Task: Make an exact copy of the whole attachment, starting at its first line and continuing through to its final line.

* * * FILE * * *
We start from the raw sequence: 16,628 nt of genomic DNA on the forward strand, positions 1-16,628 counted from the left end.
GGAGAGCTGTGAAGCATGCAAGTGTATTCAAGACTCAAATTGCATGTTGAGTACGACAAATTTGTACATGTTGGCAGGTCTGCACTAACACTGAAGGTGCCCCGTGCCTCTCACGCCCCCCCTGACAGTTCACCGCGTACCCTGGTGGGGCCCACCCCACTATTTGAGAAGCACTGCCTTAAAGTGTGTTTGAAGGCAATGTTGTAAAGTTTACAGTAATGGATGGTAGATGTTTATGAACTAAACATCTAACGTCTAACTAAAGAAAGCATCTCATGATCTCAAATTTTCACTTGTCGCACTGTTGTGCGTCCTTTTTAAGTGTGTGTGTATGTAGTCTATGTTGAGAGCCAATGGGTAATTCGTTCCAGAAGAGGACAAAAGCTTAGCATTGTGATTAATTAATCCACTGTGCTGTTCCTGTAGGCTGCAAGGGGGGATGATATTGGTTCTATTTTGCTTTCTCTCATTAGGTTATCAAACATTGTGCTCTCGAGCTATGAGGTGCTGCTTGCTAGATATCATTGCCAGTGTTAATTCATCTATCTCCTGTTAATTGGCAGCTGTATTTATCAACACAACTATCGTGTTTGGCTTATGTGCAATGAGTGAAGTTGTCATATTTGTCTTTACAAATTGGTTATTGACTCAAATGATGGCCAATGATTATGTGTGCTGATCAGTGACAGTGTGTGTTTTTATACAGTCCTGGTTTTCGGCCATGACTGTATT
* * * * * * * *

We start from the raw sequence: 16,628 nt of genomic DNA on the forward strand, positions 1-16,628 counted from the left end.
GGAGAGCTGTGAAGCATGCAAGTGTATTCAAGACTCAAATTGCATGTTGAGTACGACAAATTTGTACATGTTGGCAGGTCTGCACTAACACTGAAGGTGCCCCGTGCCTCTCACGCCCCCCCTGACAGTTCACCGCGTACCCTGGTGGGGCCCACCCCACTATTTGAGAAGCACTGCCTTAAAGTGTGTTTGAAGGCAATGTTGTAAAGTTTACAGTAATGGATGGTAGATGTTTATGAACTAAACATCTAACGTCTAACTAAAGAAAGCATCTCATGATCTCAAATTTTCACTTGTCGCACTGTTGTGCGTCCTTTTTAAGTGTGTGTGTATGTAGTCTATGTTGAGAGCCAATGGGTAATTCGTTCCAGAAGAGGACAAAAGCTTAGCATTGTGATTAATTAATCCACTGTGCTGTTCCTGTAGGCTGCAAGGGGGGATGATATTGGTTCTATTTTGCTTTCTCTCATTAGGTTATCAAACATTGTGCTCTCGAGCTATGAGGTGCTGCTTGCTAGATATCATTGCCAGTGTTAATTCATCTATCTCCTGTTAATTGGCAGCTGTATTTATCAACACAACTATCGTGTTTGGCTTATGTGCAATGAGTGAAGTTGTCATATTTGTCTTTACAAATTGGTTATTGACTCAAATGATGGCCAATGATTATGTGTGCTGATCAGTGACAGTGTGTGTTTTTATACAGTCCTGGTTTTCGGCCATGACTGTATT